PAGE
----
Around the World through dance
In our Physical and Health Education curriculum we offer a wide variety of sports to create an inclusive learning environment for all students. Accordingly, dance is an important part of our curriculum. We offer a dance unit in every grade level in PYP, and most grade levels in MYP.
-by Yasmin Bakker, PHE teacher
In grade 3 the school year has started with the traditions & values unit. In class students explore different cultures, traditions, and beliefs. They inquire into ways to express ideas, feelings, cultures, and values. Dance is not only a natural form of self-expression but also has a huge cultural role in communities around the world. In other words, a perfect opportunity to integrate traditions & values with the PHE dance unit in grade 3!
Feeling, emotion or idea
We started our integrated unit talking about dance and movement as a form of self-expression. Then students learned a class choreography to the song “Around the World” by Daft Punk. After learning the class choreography, which was the same for all of grade 3, we had an in-classroom PHE lesson. I came into their classroom with the iPads for a research session. In groups based loosely on cultural background, students watched various videos of traditional and modern dances from different countries. They answered research questions like “What feeling, emotion or idea is expressed in this dance?” and “What kind of dance movements are used (big, small, slow, fast)?”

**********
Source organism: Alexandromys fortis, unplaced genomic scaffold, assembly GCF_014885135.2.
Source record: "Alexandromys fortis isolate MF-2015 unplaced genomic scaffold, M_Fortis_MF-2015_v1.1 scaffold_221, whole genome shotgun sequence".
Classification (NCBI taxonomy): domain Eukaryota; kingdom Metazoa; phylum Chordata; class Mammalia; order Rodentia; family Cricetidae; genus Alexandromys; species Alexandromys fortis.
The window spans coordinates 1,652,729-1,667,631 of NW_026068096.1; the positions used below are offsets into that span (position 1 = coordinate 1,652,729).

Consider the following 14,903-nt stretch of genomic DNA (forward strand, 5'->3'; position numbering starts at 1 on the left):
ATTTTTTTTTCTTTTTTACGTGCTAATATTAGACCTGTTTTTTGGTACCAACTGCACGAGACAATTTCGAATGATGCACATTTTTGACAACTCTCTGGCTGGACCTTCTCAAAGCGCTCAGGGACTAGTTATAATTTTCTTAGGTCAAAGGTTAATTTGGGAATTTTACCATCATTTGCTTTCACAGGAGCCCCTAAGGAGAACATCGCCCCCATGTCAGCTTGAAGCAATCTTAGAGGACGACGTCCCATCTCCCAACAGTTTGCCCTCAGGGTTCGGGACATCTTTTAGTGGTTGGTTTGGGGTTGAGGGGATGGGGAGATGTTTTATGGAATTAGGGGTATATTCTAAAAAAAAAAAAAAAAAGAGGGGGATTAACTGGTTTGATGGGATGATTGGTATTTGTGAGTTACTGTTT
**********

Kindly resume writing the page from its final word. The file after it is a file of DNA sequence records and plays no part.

Maori Haka, Serbian Kolo, North-Indian Garba
The Israeli students learned about ‘The Hora”, a traditional dance performed at Jewish weddings. The North-Indian students found similarities between traditional dances like the Kathak from Uttar Pradesh and the Garba from Gujarat to modern Bollywood dance. The South-Indian students compared many traditional dances like the Bharatnatyam from Tamil Nadu, the Kuchipudi from Andhra Pradesh and the Lavani from Maharashtra. A group with students from different European countries watched videos of the Spanish Flamenco, the Serbian Kolo, the Greek Sirtaki and the Italian Tarantella. They eventually got inspired by a funny German ballet performance in which a table was used as a prop. Another group found similarities between the Maori Haka and African tribal dances!
The students used this research and inspiration to create their own group dance sequences. They had to work together to combine their ideas, think of formation changes, and count out loud to remember all the steps!
I was very impressed by all of their creative ideas and extremely proud of the final performances!